Day 7: Coyote Point to Mission Creek 10 Miles

Crossing SFO with planes flying overhead? Passing by a huge container crane? Three large Navy ships? San Francisco Giants baseball park? Yeah, that's exciting for a SUP trip. Coyote Point to Mission Creek has several put-in and take-outs in between so you can take your pick of the distance between 10 miles as well. Summer downwinders are great with the west wind carrying you down south and winter downwinders with south wind carrying you north. 


On January 8th, 2017, I paddled from Redwood City to Mission Creek under really favorable conditions. The storm had stopped and I had an opening with slight south wind. The 10 miles was pretty easy to cover under 3 hours. You have to be careful with SFO and stay wide and clear otherwise the police/coast guards might chase you out of there. The current around Hunter's Point could be tricky sometimes and certainly watch out for bridge traffic before AT&T park. The Navy ships that are parked before Mission Creek can be death traps if you paddle between the ships or even close to them during strong current and wind. There are many tug boats that are docked on this stretch and depending on the captain you can have a very different experience even though SUPs have the right-away. Last but not least, sometimes the NW winds during the summer might push you towards East Bay, you'll have to fight your way to stay along the coast.

Put-in: Coyote Point Beach is a perfect take-out for various small boats. There's Boardsports California which rents and sell both wind/kitesurf boards and SUPs. Be aware of GPS confusion, there's a Coyote Hills park in Fremont. Some of our shuttle drivers were reporting that google maps were leading them there instead. Inside of the Coyote Point Recreation Area, there are two parts also - the marina and the beach. Make sure you direct your driver to the beach.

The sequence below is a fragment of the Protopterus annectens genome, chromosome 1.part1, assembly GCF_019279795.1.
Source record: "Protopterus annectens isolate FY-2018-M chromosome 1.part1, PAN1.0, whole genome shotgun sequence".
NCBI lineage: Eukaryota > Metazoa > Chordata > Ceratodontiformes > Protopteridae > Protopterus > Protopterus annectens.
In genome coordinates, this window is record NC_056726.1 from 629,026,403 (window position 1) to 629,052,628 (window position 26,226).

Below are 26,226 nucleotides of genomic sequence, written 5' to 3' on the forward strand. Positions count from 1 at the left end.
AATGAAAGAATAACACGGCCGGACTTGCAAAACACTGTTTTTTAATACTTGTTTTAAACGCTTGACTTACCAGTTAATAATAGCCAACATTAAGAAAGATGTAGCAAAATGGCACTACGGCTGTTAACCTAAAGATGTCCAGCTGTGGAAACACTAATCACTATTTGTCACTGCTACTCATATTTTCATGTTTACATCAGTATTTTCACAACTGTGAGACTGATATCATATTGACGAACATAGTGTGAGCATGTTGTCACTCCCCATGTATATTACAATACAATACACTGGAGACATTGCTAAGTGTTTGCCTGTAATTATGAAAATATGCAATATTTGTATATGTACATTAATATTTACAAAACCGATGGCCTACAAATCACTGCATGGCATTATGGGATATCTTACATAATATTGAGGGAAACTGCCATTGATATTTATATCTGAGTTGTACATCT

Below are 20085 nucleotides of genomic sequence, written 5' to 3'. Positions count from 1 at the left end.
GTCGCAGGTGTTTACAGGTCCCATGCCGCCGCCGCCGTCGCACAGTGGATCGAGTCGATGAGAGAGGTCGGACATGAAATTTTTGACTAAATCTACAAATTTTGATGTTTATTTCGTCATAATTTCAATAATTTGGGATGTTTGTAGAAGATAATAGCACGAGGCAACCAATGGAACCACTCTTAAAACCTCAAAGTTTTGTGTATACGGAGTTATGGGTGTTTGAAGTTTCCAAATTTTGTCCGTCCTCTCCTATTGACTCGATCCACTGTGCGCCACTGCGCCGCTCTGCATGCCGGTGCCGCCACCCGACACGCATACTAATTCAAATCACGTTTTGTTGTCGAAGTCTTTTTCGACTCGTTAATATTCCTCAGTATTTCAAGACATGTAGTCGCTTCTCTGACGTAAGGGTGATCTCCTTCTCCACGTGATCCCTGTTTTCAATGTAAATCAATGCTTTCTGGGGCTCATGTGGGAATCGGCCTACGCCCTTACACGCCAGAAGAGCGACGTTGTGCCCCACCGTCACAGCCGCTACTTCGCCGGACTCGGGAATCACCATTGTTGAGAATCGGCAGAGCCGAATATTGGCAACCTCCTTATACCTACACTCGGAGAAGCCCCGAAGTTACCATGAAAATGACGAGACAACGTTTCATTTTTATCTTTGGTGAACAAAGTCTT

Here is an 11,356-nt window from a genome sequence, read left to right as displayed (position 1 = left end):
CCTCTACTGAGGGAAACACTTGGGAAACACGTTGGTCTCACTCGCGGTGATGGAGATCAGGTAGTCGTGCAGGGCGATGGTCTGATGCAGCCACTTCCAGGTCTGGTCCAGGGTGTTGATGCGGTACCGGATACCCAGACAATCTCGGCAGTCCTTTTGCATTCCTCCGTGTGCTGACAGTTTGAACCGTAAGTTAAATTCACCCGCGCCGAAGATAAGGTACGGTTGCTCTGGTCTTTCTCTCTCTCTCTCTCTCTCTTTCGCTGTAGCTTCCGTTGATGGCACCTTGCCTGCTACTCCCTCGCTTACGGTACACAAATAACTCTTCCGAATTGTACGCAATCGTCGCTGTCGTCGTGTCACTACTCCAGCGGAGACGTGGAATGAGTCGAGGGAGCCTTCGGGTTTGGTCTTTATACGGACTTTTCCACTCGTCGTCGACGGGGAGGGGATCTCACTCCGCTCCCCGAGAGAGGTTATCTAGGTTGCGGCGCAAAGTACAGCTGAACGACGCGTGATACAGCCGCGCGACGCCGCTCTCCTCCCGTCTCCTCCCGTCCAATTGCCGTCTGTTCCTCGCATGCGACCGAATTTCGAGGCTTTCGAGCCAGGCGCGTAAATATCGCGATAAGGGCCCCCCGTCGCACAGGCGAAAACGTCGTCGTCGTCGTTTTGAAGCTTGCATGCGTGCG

Take-out: Mission Creek or Mission Bay has several places where you can land. The Ramp (the restaurant) is a great place to land and have lunch. There's a public ramp at Bay View Boat Club which is nice (no bathroom), but you'll need to read the parking signs carefully due to the Giants schedule. Another great ramp is at the end of Mission Creek along Berry Street. There's a public bathroom there and also a boat house that belongs to UCSF. Parking is sparse though. On top of that, there's plans for the Warriors to move their stadium over to Mission Bay in the near future, so definitely forget about parking when that happens.


Day 6: Redwood City to Coyote Point 10 Miles

From Redwood City to Coyote Point, you'll see many cool sites along the peninsula. Bair Island, Foster City Beach, San Mateo Bridge, and Coyote Point Recreation Area. The view is fantastic and you can often get good downwinders here in the summer with the west wind. In the winter, the south wind can be great too.


On January 7th, 2017, I organized the Mike's Paddle Team Focus race team to paddle this stretch. The winter storms were coming with what the meteorologists call an atmospheric river event - there's apparently a large volume of water down south and streaming tons of rain to northern California. In the next several days, there were severe wind and flood advisories and Tahoe got 10 feet of snow. But with winter storms, the wind typically come from the south and we were in luck for a fun downwinder from Redwood City to Coyote Point which we finished in about 3 hours. The only problem was fighting the wind to get out of the Redwood City channel. There were few wind shadow spots and some of us got stuck in the shallows on the north end of the channel. It was a short carry to get around the point but once we were going north it was super fun.